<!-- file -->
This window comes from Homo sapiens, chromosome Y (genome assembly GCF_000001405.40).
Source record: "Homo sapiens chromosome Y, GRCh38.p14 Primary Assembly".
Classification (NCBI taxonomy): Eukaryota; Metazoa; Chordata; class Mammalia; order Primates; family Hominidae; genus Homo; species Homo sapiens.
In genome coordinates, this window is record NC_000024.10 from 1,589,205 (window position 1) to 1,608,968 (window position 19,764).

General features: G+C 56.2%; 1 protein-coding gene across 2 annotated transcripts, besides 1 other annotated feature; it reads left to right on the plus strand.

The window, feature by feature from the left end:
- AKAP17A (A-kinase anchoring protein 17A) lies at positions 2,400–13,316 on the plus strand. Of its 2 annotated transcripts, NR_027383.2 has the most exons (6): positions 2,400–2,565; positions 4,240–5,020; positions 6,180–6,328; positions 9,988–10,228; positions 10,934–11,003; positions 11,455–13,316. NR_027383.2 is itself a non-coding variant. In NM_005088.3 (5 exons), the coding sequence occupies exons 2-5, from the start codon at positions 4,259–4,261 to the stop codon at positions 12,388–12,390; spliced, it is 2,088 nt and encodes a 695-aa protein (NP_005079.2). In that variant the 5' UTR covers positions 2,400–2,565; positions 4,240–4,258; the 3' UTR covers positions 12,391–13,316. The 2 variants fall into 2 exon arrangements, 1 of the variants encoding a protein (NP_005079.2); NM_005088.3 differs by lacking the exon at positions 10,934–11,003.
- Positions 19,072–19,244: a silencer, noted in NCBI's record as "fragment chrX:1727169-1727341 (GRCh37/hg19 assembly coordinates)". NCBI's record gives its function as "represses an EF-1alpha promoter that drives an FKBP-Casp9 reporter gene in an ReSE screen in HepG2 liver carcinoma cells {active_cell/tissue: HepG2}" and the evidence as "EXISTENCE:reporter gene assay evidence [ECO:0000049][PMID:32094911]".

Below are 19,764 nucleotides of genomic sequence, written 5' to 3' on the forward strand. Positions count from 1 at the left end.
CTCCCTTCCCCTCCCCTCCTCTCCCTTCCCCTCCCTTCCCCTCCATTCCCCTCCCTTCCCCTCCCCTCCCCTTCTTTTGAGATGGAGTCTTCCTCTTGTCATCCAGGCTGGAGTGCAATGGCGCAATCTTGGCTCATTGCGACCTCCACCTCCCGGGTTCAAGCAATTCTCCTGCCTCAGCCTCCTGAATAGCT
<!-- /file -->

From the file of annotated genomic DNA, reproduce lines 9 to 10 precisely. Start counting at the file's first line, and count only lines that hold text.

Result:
Below are 19,764 nucleotides of genomic sequence, written 5' to 3' on the forward strand. Positions count from 1 at the left end.
CTCCCTTCCCCTCCCCTCCTCTCCCTTCCCCTCCCTTCCCCTCCATTCCCCTCCCTTCCCCTCCCCTCCCCTTCTTTTGAGATGGAGTCTTCCTCTTGTCATCCAGGCTGGAGTGCAATGGCGCAATCTTGGCTCATTGCGACCTCCACCTCCCGGGTTCAAGCAATTCTCCTGCCTCAGCCTCCTGAATAGCT